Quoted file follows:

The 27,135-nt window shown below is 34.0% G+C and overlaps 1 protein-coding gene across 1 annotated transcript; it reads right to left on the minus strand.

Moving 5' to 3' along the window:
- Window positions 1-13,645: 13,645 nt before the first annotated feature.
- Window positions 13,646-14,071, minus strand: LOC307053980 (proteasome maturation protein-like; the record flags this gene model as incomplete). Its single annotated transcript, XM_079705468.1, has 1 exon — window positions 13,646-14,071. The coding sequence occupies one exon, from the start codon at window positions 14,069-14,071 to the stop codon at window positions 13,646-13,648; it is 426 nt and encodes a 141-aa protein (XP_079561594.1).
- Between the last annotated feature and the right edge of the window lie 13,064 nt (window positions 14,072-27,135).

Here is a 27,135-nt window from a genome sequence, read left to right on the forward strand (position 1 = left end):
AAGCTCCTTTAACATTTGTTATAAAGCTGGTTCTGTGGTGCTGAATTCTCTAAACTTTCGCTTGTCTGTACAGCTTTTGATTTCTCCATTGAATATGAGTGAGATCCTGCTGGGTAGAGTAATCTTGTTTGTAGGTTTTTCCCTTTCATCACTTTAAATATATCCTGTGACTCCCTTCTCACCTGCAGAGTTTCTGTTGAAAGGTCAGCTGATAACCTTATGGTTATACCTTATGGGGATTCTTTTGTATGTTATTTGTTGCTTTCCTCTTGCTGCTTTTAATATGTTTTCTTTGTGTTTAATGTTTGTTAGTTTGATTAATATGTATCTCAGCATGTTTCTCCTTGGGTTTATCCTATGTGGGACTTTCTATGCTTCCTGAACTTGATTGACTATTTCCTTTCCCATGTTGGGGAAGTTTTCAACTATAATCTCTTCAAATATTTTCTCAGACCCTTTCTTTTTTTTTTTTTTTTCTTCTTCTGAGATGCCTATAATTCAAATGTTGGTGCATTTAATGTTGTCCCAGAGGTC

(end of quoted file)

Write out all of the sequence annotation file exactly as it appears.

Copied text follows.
The 27,135-nt window shown below is 34.0% G+C and overlaps 1 protein-coding gene across 1 annotated transcript; it reads right to left on the minus strand.

Moving 5' to 3' along the window:
- Window positions 1-13,645: 13,645 nt before the first annotated feature.
- Window positions 13,646-14,071, minus strand: LOC307053980 (proteasome maturation protein-like; the record flags this gene model as incomplete). Its single annotated transcript, XM_079705468.1, has 1 exon — window positions 13,646-14,071. The coding sequence occupies one exon, from the start codon at window positions 14,069-14,071 to the stop codon at window positions 13,646-13,648; it is 426 nt and encodes a 141-aa protein (XP_079561594.1).
- Between the last annotated feature and the right edge of the window lie 13,064 nt (window positions 14,072-27,135).

Here is a 27,135-nt window from a genome sequence, read left to right on the forward strand (position 1 = left end):
AAGCTCCTTTAACATTTGTTATAAAGCTGGTTCTGTGGTGCTGAATTCTCTAAACTTTCGCTTGTCTGTACAGCTTTTGATTTCTCCATTGAATATGAGTGAGATCCTGCTGGGTAGAGTAATCTTGTTTGTAGGTTTTTCCCTTTCATCACTTTAAATATATCCTGTGACTCCCTTCTCACCTGCAGAGTTTCTGTTGAAAGGTCAGCTGATAACCTTATGGTTATACCTTATGGGGATTCTTTTGTATGTTATTTGTTGCTTTCCTCTTGCTGCTTTTAATATGTTTTCTTTGTGTTTAATGTTTGTTAGTTTGATTAATATGTATCTCAGCATGTTTCTCCTTGGGTTTATCCTATGTGGGACTTTCTATGCTTCCTGAACTTGATTGACTATTTCCTTTCCCATGTTGGGGAAGTTTTCAACTATAATCTCTTCAAATATTTTCTCAGACCCTTTCTTTTTTTTTTTTTTTTCTTCTTCTGAGATGCCTATAATTCAAATGTTGGTGCATTTAATGTTGTCCCAGAGGTC